Tagged butterfly on back lawn.

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  • #53210


    Yesterday afternoon, my husband and I were checking swan plants in garden for any new caterpillars. We discovered 8, so transferred them to plants in “castle” When walking back across lawn, my husband spotted a small , tagged butterfly on lawn. On picking it up, I found it was one I had tagged the previous day. We put it on a plastic chopping board under the potted Guava tree, with some impatients and carnation flowers, so it could get nectar. It seemed to favour left side slightly, but gave it a chance to rest and feed in safety. This morning it was dead. On reflection, maybe should have popped it in the freezer. It’s tag Number was RAE373. We also have a butterfly half out of crysalis, and is not moving any further.Don’t no if I should interfere with nature.

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  • #53215


    Thank you Leslie and Jacqui for your replies. Really appreciated getting them. Also the butterfly that had started to emerge, I found was rather deformed. It’s wings were barely one centimeter ‘square ‘. Had to dispose of it ,as it was dead.



    I had what I thought was a good butterfly die unexpectedly recently too. She did have one bung leg though so not perfect … but wings and energy levels seemed normal. I’m getting the usual batch of ‘stumpies’ hatching or dying before they emerge. Its the time of year I think. As Jacqui says the disease levels are up and also I think the short hours of daylight and colder days + the artificial environment a lot of us are trying to raise them in all play a part. I keep a spreadsheet of all my butterflys and anything that gets out of the chrysalid is documented. The success rate right now is a little higher than 50% and that’s down from over 95% earlier. Its right on track to be the same as last year. I expect a lot more chrysalids to not emerge at all. Helps me to keep things in perspective :). And I have two lovely boys outside conditioning for the cold at the moment 🙂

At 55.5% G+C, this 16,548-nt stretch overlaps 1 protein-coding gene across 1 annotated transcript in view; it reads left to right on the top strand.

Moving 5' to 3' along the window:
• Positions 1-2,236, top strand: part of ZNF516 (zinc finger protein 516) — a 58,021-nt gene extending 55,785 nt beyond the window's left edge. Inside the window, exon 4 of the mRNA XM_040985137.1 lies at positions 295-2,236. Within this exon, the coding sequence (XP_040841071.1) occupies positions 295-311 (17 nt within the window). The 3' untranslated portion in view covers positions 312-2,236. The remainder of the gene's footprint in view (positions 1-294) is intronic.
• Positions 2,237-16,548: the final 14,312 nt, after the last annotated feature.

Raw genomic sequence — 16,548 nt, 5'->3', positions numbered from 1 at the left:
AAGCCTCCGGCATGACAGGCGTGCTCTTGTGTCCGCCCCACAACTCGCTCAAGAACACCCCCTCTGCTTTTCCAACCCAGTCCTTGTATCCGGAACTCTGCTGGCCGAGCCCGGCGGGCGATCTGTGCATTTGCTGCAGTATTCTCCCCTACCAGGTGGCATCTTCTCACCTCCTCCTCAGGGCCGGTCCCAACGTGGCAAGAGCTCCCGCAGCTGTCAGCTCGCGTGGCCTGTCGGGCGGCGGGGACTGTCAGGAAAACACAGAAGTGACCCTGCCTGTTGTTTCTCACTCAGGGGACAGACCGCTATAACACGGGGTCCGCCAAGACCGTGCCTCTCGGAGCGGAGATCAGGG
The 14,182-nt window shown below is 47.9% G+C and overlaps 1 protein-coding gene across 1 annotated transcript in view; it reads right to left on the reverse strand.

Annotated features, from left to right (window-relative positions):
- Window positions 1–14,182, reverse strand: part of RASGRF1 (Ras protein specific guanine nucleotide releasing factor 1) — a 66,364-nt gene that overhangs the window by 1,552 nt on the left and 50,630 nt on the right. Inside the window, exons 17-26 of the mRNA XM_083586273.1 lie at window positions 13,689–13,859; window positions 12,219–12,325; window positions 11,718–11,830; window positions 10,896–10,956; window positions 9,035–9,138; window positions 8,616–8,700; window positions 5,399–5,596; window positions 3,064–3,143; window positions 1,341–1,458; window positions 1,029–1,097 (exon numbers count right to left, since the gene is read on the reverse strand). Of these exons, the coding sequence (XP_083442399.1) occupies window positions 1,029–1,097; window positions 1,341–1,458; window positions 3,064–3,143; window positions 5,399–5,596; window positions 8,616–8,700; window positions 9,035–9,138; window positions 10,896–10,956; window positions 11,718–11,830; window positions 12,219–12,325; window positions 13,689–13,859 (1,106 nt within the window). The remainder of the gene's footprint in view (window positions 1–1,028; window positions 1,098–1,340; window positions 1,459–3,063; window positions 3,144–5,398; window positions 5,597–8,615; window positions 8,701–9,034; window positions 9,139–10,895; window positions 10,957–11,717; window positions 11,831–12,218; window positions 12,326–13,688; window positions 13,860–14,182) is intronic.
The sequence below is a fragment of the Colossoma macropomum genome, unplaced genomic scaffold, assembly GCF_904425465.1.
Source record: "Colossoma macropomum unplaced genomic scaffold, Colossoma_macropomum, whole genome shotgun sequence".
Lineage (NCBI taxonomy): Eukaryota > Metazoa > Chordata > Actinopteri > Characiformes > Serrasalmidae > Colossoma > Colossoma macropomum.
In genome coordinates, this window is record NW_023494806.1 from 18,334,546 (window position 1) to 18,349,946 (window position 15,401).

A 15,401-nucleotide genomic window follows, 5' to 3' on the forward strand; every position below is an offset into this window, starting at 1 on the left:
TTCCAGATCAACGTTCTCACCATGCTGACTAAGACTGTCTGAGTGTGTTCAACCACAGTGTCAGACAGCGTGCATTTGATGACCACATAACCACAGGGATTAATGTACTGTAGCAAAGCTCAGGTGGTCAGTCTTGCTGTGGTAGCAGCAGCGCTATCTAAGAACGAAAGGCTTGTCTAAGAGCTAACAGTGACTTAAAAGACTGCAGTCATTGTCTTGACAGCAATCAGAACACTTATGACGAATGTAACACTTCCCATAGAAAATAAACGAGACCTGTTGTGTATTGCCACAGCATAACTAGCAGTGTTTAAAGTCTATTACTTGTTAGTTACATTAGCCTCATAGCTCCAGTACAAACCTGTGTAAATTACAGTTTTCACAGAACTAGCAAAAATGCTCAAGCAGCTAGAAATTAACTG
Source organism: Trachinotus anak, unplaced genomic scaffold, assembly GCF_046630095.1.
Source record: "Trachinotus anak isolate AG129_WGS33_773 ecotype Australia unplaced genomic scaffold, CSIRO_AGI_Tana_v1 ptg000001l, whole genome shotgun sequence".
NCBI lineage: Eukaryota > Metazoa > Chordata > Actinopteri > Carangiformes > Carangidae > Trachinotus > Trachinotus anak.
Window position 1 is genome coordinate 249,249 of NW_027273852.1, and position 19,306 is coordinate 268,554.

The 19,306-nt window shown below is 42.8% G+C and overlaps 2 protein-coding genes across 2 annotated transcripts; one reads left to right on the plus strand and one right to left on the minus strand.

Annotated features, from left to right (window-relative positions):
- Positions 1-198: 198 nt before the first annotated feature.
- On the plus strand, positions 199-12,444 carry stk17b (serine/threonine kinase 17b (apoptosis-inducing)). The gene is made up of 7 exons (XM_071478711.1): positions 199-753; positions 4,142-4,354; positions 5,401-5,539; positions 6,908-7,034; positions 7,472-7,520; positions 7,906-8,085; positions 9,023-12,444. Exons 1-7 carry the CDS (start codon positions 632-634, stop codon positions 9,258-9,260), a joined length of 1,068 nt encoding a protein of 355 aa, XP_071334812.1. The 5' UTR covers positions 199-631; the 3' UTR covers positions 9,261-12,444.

Hello Gaynor

    It’s times like this that you need to reflect on the amount of time you do spend giving monarch butterflies a helpful hand in the world – and While you are sad for the few that don’t make it, it’s not necessarily anything you’re doing wrong.

    A female monarch will lay 300, 500 or maybe 1100 eggs – and only two are required to continue the species. So if you’re producing more than that you’re helping monarch numbers. We need to remember that death is just a part of life. In dying ‘prematurely’ a butterfly has more than likely been the victim of a disease or pathogens etc which is only here on this world to (for example) control monarch numbers so they don’t become a pest. It is a human foible that we see beauty in monarchs and put wasps, Oe etc on a list of bad things. We need to see the beauty in the whole natural world… the bigger picture… hard as it is to do.

    Keep up the good work, Gaynor!

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